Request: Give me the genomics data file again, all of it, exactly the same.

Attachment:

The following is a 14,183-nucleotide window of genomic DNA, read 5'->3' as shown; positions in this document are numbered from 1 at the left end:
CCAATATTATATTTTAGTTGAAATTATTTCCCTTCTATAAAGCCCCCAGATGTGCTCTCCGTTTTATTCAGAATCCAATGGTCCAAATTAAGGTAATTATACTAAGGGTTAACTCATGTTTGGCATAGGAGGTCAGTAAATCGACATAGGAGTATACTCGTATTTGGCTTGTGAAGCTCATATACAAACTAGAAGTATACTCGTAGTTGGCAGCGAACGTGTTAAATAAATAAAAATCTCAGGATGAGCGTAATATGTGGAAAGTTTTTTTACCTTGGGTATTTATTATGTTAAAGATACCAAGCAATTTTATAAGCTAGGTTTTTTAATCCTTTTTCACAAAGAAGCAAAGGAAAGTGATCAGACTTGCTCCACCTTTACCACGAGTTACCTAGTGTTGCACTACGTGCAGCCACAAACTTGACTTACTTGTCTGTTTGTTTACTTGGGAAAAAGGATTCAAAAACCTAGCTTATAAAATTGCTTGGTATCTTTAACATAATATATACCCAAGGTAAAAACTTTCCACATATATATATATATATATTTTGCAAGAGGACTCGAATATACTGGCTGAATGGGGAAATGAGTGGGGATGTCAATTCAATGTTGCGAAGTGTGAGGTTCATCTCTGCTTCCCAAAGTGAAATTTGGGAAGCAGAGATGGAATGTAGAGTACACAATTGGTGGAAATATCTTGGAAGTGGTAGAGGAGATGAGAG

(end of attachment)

The following is a 14,183-nucleotide window of genomic DNA, read 5'->3' as shown; positions in this document are numbered from 1 at the left end:
CCAATATTATATTTTAGTTGAAATTATTTCCCTTCTATAAAGCCCCCAGATGTGCTCTCCGTTTTATTCAGAATCCAATGGTCCAAATTAAGGTAATTATACTAAGGGTTAACTCATGTTTGGCATAGGAGGTCAGTAAATCGACATAGGAGTATACTCGTATTTGGCTTGTGAAGCTCATATACAAACTAGAAGTATACTCGTAGTTGGCAGCGAACGTGTTAAATAAATAAAAATCTCAGGATGAGCGTAATATGTGGAAAGTTTTTTTACCTTGGGTATTTATTATGTTAAAGATACCAAGCAATTTTATAAGCTAGGTTTTTTAATCCTTTTTCACAAAGAAGCAAAGGAAAGTGATCAGACTTGCTCCACCTTTACCACGAGTTACCTAGTGTTGCACTACGTGCAGCCACAAACTTGACTTACTTGTCTGTTTGTTTACTTGGGAAAAAGGATTCAAAAACCTAGCTTATAAAATTGCTTGGTATCTTTAACATAATATATACCCAAGGTAAAAACTTTCCACATATATATATATATATATTTTGCAAGAGGACTCGAATATACTGGCTGAATGGGGAAATGAGTGGGGATGTCAATTCAATGTTGCGAAGTGTGAGGTTCATCTCTGCTTCCCAAAGTGAAATTTGGGAAGCAGAGATGGAATGTAGAGTACACAATTGGTGGAAATATCTTGGAAGTGGTAGAGGAGATGAGAG